Still more fortifications - apparently, Vauban never grew tired of designing them! In this particular case, they ended up with an island that was entirely fortified, so that no one could even think of approaching the few remaining landing sites without the consent of the French authorities.
Being just a few days on this island next to sea I have understand who I am...the child of the sea. Living for more than one year in Burgundy in the centre of the France I missed the sea and this feeling seems so clear for somebody who got used to live next to the sea (I mean Riga and the Baltic Sea). So Lilasel left to search for a place where she can find the sea again, she can't live without it...
There are two famous sentries on the site : the presents-day 'Grand Phare' (tall lighthouse) (1854) and the 'Vieille Tour' (Old Tower) ordered by Colbert and built in 1662.
The 'Grand Phare' can be visited all year round. For its ascent, you will climb 257 steps to reach the height of 60 m with a panoramic view at 360°.
In the 12th century, Cistercian monks founded one of the largest abbeys in central and western France. Unfortunately, it was subjected first to attacks by the English and then to the ravages of the religious wars. After that, most of its stones were taken to construct the Fort de la Prée one kilometre away. The little that remains is nevertheless enough to conjure up a picture of its former splendour.
In the 19th century La Flotte was a tuna-fishing port. Every spring around a hundred boats would gather for the year’s harvest from the sea. It seems a little difficult to picture nowadays, the village being so peaceful.
La Flotte presents an interesting contrast between the grand houses along the quays and the maze of terraced cottages behind them. Don’t miss the indoor market.
The port at Saint-Martin de-Ré still recalls the great sail ships of the Royal Navy, and the departure of convicts such as Henri Charrière – better known as Papillon - to the penal colonies of Guiana and New Caledonia.
The capital town of the Île de Ré is St-Martin de Ré, a fishing port on the north of the island with stone quays and the ubiquitous white houses. The village is surrounded by Vauban’s 17th-century fortifications, rebuilt after the Duke of Buckingham’s unsuccessful attempt to capture the island in 1627.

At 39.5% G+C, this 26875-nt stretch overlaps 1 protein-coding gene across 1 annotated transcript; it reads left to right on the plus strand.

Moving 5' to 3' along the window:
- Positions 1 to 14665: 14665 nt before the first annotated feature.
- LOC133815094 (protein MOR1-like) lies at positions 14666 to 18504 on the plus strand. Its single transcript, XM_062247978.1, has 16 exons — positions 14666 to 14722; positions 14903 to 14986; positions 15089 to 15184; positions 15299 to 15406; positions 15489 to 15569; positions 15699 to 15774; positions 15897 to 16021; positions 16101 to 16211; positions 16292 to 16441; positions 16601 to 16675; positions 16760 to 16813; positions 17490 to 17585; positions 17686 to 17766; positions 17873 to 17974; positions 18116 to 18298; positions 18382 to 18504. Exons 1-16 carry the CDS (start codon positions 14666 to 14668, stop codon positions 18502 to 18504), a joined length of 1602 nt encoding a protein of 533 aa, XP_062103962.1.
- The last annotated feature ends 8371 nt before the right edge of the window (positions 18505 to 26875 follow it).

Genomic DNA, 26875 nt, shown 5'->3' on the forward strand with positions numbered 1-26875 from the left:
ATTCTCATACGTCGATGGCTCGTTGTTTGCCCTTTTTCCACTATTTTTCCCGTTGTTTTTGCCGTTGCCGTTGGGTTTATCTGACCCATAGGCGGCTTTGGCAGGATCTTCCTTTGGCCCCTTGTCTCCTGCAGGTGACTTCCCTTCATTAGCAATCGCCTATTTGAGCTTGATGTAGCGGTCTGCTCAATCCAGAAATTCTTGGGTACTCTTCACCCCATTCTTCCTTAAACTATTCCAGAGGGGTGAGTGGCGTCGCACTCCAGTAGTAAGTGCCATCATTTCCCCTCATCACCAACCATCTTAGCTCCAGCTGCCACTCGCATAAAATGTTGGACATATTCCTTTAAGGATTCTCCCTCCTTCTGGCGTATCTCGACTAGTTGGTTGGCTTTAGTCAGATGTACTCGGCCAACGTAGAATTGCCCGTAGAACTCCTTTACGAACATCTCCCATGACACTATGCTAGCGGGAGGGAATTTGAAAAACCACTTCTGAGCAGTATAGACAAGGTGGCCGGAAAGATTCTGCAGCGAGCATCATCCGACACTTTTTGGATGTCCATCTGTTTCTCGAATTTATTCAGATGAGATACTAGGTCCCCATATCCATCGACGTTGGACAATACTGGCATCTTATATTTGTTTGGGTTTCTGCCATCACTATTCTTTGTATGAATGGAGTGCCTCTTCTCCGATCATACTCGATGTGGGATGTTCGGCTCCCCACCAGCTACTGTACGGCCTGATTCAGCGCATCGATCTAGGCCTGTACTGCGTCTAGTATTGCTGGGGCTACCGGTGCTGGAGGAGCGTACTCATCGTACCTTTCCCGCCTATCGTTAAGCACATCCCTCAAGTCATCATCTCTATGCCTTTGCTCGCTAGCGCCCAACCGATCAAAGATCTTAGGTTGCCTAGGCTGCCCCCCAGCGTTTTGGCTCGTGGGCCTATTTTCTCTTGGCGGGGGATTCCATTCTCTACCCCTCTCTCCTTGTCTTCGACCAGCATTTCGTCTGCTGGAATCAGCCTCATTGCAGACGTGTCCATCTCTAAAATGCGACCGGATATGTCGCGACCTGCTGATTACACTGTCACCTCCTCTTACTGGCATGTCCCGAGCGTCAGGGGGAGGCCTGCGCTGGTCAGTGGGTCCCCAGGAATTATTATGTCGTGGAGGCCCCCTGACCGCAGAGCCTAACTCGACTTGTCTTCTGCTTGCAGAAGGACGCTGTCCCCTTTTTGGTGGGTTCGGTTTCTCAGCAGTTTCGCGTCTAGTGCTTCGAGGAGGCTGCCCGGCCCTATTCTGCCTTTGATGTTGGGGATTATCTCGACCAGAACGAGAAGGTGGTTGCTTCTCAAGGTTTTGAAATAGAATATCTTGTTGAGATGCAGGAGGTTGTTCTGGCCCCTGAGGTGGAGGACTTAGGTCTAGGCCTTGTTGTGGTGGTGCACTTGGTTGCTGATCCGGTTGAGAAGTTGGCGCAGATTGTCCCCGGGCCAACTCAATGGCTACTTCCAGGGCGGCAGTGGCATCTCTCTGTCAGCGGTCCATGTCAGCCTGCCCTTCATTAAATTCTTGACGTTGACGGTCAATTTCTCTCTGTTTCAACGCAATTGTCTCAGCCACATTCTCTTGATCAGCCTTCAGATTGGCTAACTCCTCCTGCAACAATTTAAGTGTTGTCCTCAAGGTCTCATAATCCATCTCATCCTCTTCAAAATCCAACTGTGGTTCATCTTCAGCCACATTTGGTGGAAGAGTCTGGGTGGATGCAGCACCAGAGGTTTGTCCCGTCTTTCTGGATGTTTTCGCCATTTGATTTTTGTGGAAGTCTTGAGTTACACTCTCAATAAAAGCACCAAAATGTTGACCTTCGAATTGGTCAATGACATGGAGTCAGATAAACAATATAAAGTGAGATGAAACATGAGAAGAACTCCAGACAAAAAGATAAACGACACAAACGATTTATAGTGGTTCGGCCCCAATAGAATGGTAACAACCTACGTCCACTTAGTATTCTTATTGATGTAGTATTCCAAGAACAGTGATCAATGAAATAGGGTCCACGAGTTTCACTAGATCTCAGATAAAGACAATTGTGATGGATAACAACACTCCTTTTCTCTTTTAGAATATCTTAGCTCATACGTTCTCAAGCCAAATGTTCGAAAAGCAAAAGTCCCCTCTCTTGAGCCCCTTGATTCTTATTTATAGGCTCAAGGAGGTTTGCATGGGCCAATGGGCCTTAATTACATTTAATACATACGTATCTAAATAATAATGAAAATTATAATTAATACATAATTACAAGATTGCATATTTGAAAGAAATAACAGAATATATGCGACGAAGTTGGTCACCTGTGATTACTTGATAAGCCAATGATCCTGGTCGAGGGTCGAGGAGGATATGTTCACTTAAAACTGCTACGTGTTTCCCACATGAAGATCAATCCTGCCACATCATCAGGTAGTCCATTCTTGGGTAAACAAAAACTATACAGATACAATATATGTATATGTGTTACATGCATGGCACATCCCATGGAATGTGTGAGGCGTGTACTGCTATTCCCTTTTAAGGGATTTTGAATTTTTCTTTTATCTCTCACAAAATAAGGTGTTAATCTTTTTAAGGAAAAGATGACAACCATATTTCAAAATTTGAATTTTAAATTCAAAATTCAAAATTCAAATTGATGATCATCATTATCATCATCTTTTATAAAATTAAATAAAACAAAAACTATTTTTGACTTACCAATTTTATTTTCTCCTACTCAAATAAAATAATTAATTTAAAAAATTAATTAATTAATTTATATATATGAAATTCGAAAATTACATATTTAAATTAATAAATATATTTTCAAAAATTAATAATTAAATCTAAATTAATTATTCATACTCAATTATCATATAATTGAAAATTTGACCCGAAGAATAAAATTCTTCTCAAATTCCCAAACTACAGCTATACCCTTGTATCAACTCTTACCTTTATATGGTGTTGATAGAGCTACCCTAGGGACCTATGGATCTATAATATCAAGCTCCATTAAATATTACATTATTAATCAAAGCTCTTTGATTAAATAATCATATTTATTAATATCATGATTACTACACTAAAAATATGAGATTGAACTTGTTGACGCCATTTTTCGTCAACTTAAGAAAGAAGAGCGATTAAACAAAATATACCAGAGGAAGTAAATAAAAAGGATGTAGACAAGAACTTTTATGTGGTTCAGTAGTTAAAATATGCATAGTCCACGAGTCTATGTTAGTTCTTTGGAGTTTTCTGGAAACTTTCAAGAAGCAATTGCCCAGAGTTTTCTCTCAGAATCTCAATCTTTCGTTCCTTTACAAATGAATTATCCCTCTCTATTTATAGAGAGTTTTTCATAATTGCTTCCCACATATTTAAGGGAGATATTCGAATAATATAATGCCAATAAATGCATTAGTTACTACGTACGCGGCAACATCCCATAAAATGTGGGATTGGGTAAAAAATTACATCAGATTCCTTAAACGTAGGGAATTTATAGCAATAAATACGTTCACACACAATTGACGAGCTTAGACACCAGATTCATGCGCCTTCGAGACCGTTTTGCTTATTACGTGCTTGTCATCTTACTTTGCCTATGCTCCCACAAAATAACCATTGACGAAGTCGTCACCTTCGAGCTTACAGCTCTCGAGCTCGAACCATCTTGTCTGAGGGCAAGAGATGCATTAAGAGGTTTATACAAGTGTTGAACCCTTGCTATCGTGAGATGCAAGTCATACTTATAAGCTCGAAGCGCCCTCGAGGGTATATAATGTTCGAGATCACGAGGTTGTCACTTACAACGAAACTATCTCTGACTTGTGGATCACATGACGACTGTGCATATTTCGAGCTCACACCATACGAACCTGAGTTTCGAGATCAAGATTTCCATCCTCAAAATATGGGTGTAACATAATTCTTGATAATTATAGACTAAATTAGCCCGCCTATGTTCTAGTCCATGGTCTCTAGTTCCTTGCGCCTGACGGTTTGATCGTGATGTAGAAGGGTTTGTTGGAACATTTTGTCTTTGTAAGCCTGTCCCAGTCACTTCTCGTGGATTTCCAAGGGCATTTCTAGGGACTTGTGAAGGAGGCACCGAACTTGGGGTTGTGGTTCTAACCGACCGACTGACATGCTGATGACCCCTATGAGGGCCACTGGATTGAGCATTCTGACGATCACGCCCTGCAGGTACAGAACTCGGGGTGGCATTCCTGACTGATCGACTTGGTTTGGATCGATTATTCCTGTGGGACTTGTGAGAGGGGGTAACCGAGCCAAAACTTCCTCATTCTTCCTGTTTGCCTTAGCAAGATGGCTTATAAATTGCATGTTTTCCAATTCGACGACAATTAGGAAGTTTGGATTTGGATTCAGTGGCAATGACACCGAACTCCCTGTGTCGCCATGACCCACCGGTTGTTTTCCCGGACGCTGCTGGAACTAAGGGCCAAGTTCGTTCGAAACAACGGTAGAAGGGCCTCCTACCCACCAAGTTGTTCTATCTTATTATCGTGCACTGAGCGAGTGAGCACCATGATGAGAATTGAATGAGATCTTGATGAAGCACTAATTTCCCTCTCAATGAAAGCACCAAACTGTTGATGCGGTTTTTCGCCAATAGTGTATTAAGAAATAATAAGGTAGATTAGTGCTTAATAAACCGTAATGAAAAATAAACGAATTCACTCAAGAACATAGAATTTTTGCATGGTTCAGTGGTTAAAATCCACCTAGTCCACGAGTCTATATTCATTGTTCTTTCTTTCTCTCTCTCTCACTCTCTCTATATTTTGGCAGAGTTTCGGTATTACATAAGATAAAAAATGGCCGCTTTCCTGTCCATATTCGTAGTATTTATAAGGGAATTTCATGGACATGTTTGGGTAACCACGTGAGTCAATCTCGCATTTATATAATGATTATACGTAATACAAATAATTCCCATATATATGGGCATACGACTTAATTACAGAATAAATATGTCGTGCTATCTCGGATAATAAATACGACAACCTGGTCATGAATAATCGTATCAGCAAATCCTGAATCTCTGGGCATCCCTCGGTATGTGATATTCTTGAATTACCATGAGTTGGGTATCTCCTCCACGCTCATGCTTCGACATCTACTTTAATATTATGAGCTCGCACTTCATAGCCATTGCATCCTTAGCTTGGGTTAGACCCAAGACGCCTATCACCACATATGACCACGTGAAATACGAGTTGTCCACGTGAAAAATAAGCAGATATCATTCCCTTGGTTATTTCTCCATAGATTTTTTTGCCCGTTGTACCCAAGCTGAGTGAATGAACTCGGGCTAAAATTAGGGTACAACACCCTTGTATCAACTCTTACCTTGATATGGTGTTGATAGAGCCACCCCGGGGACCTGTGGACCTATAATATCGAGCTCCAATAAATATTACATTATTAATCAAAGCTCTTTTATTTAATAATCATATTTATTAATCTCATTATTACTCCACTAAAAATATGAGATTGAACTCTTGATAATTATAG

Loix is situated on an isthmus, a little apart from the island proper, and takes its very particular character from this isolation. Marshland, oyster beds, the wild bird sanctuary – so rustic that two cars passing each other is a rare event, likely to cause a traffic jam!
Ars-en Ré - “one of the most beautiful villages in France”. The old port at Ars, built for the salt trade, today welcomes modern yachts as well as old sloops and ketches which use the black-and-white painted church tower as a navigation guide.
In Loix, in the heart of the salt marshes, an ecomuseum recounts the story of the "white gold" that gave the island its prosperity in bygone days, the salt worker's way of life and expertise, the ingenious system for carrying seawater to the salt pans etc.
The ligue pour la Protection des Oiseaux (Bird Protection League) manages this haven for wildlife. With their particularly rich biodiversity, the reserve's natural marshlands are home for some 250 different species of birds that are permanently resident or just stopping over in the course of their migration. It can be viewed from a discreet distance while walking and cycling, or more or more closely under the supervision of a guide.
In this village at the farthest reaches of the island, far from the madding crowd, you’ll find the quintessential charm if the Ile de Ré - narrow, white painted and flower-bedecked streets, sand dunes and the forest backing onto a vast expanse of wetland giving onto the Fier d’Ars, a sanctuary for wild birds.
The bicycle is the ideal transport to discover the island, but if you have no much time (only one day there) and so crazy like me you can try to see almost all island for this one day :-)
Actually, the bike is unquestionably king on Ré. No hill higher than 19 metres abover sea level! If you can't bring your own bike you'll find exactly what you're looking for at a wealth of rental stations, many of which even have a breakdown service free of charge.
You can reach the island using the 3km-long toll bridge (€16.77 return per car) at La Pallice, a suburb of La Rochelle, or by boat from La Rochelle (Interîles, 14 cours des Dames) to the village of Sablonceaux on Ré (same price).
NOTRE DAME de RE
alias "Des Ch?teliers"
Classified historical monument"
Also, is said that "Vehicles are forbidden the access (to the abbey area)"
At last, this is part of La Flotte commune.
Comunication to camping-cars: "Parking from 11pm to 7am is forbidden outside the camping sites"
This was at the entry of the abbey area.